5 Ways to Train Your Volunteers

Training volunteers is one of the greatest responsibilities we have in ministry. It’s also one of the greatest challenges. How to we go about making sure our volunteers have what they need to do the ministry God has called them to without overwhelming them? Here are five ways to train your volunteers without putting a strain on you:

1. Daily Prayer
You can make a group on Facebook and pray for a few people each day. Or print a roster and pray for a few volunteers till you’ve prayed for everyone at the end of the month. Our elementary ministry makes prayer request cards available each weekend in their team meetings. Their volunteers know if they ever have something specific they’d like our staff to pray for they can simply fill out a card and turn it in. It doesn’t need to take a long time, but making 5 – 10 minutes to pray for your volunteers will make a world of impact in their lives.

2. Weekly Email
Every week your volunteers should be getting some kind of communication piece from you. In it you should include something affirming, info about what’s coming up, and some short devotional or training piece (there’s so much good stuff out there you don’t need to create this from scratch). Doesn’t matter if you send an email, e-newsletter, Facebook DM, or a Carrier Pigeon (although that could get messy and expensive). Here’s more about how to do this.

3. Monthly Podcast
Each month I put together a short (2 – 5 minutes) training video. In that video I’ll do some quick training on how to lead a child to Christ, dealing with conflict, helping a child who is distracted, etc. I film it on my office computer, upload it to YouTube, and email the link to our volunteers. They’re easy, free, and helpful to our team. Here’s a sample of one I did a few months ago:

4. Tri-Annual Gatherings
Three times a year is when we get all our volunteers together. In January/February our individual ministries meet separately to do specific training as it relates to their area of focus (special needs, early childhood, elementary, etc.)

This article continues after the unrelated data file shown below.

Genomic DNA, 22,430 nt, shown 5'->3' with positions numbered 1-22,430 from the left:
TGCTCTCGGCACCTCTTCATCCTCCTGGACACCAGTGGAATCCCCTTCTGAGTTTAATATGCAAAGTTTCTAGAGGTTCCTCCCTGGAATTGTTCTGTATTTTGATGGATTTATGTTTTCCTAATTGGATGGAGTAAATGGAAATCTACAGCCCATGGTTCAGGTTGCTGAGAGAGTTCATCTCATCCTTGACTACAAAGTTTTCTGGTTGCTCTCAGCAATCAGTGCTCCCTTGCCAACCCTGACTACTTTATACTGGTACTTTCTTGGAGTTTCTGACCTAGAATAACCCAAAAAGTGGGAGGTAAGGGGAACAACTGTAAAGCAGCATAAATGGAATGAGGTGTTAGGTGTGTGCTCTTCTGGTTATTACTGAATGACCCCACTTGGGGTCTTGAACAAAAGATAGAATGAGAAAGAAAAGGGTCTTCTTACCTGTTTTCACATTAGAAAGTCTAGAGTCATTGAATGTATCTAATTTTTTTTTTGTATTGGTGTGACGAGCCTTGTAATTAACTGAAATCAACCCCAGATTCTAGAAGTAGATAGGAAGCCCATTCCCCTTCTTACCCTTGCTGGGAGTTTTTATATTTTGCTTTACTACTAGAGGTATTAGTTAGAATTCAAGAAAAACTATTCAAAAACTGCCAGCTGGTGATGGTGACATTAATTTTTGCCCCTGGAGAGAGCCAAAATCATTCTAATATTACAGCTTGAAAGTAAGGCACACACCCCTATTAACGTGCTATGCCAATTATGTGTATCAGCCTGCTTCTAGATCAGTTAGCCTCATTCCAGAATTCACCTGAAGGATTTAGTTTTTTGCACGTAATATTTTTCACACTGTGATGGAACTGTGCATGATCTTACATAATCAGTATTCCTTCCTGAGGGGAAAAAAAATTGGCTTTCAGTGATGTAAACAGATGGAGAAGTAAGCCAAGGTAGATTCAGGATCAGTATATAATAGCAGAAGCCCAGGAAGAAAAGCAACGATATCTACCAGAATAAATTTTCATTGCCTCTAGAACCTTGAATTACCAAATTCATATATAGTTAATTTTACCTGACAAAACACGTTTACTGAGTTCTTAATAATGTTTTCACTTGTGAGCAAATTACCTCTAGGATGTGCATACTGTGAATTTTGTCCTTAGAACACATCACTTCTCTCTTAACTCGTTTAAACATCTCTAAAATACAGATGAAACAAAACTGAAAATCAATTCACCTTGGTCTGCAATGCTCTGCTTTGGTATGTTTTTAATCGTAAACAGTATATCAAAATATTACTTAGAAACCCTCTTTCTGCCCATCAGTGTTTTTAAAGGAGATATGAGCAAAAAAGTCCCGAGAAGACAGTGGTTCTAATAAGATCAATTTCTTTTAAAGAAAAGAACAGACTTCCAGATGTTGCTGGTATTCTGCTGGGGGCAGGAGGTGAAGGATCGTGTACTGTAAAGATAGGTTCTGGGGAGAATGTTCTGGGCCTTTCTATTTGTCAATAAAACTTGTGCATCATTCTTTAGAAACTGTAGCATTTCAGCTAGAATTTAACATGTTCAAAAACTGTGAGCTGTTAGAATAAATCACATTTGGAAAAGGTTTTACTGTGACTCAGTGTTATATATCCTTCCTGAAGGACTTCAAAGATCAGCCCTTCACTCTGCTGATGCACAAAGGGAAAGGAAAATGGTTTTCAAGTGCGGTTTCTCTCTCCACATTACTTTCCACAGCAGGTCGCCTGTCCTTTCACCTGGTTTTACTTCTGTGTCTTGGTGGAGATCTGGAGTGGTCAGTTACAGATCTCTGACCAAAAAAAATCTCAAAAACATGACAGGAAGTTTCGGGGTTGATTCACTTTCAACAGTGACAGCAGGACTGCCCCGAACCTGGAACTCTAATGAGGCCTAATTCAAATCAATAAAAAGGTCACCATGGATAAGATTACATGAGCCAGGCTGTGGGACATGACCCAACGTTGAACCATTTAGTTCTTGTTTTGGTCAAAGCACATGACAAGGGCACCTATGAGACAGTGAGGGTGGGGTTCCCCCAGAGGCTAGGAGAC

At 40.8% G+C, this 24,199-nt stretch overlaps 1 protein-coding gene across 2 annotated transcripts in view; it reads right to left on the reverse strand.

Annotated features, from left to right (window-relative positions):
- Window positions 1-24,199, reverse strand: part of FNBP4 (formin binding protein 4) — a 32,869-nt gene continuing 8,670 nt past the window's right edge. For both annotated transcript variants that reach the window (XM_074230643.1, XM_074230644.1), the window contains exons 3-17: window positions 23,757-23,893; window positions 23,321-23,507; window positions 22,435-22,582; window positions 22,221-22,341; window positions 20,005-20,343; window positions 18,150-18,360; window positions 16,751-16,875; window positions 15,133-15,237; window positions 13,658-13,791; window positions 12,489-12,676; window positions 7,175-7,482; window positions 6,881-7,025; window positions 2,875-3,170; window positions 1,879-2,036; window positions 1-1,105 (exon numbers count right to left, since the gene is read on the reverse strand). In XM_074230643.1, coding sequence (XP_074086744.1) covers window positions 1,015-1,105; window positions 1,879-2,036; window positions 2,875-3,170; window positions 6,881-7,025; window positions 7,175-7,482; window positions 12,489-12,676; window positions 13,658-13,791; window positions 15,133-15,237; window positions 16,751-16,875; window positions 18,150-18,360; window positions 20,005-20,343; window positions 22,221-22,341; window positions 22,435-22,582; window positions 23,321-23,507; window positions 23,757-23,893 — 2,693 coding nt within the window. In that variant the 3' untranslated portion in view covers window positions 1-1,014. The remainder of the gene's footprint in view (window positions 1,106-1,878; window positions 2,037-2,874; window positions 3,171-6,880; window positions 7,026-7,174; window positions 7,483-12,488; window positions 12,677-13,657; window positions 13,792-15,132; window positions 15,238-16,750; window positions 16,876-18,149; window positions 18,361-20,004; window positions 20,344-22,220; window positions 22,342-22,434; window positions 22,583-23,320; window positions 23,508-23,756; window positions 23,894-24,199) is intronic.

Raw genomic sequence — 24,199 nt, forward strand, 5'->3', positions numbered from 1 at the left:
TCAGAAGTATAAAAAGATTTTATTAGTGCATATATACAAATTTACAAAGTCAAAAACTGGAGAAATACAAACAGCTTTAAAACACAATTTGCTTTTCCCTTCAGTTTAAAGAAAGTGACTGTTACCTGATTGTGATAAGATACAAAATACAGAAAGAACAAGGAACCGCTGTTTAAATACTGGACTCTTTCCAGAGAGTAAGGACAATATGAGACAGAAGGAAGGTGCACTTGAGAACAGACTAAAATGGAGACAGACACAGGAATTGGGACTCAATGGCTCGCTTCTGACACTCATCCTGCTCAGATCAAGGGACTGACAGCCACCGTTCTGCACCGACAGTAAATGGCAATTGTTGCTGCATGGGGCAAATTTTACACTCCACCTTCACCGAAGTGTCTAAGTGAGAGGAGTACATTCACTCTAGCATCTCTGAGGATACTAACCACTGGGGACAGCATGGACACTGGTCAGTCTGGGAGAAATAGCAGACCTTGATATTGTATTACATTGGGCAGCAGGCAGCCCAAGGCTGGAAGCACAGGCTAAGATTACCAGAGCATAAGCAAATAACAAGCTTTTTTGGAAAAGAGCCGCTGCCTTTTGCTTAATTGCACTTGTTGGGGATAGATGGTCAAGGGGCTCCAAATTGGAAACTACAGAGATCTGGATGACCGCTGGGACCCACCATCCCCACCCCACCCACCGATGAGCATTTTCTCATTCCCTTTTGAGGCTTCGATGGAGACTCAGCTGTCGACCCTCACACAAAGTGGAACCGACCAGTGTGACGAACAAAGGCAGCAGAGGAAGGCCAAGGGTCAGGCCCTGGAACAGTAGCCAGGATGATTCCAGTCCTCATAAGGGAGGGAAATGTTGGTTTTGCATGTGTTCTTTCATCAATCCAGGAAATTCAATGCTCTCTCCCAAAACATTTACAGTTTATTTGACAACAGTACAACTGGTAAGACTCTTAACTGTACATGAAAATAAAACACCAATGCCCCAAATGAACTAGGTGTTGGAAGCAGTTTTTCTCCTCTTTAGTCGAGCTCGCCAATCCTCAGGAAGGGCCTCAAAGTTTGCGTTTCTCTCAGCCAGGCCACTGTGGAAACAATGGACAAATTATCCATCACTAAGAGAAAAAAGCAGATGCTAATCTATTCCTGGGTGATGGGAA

In August everyone meets together for food, games, and vision casting for the upcoming school year.

In late November/early December we’ll have a Christmas Party with all our teams together (no training). The frequency and focus of the times we meet together ensures most of our volunteers actually come to these gatherings, knowing when we do meet (which isn’t often) it’s worth their time.

5. Periodic Check-ins from a Coach
Far and away the best training is to have a volunteer assigned to oversee a small group of volunteers (8 – 10). As you and your staff pour into coaches, your coaches are pouring into your volunteers, who in turn pour into kids and families.

Since you can’t (and shouldn’t even try to) be everywhere you need to have people you trust in places you can’t be. That doesn’t mean you can’t every connect with a volunteer who isn’t “assigned to you.” You should definitely do that from time to time whether that’s an encouraging note, cheering them on at something they’re performing at, grabbing lunch, coffee, or a text letting them know you’re praying for them. It just means the responsibility for doing all of this for everyone doesn’t fall on you.

What are some of the best ways you’ve been able to train your volunteers? 

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3 comments

  1. This is my first go around at Kidz Ministry and I am looking for topics for training my volunteers in January. We have (2) 45 mInute blocks of time and I want to make sure not to waste their time. I want it to be encouraging and yet something they can take with them. Any ideas or resources would be fantastic.

    1. Hey Alesha,
      I would make one of them a vision casting meeting. Use that time to have people share how they’ve seen God working in the ministry, an inspiring message on where the ministry is going for the next year (whether that’s a school year or the calendar year) some food and games, and maybe cap the time off with some worship.

      The other meeting (which I would make mid-year) make more skills based. Stuff like how to lead a small group, how to teach so kids will listen, how to connect with parents, how to discipline effectively, how to nurture your spiritual life, etc. Break people off into their areas of ministry (nursery, preschool, elementary, etc) and make it specific to those settings.

      Here’s a post I did a few years ago on how to structure these kind of meetings that you might want to check out: https://jeffmcclung.com/2012/09/10/volunteer-meetings/

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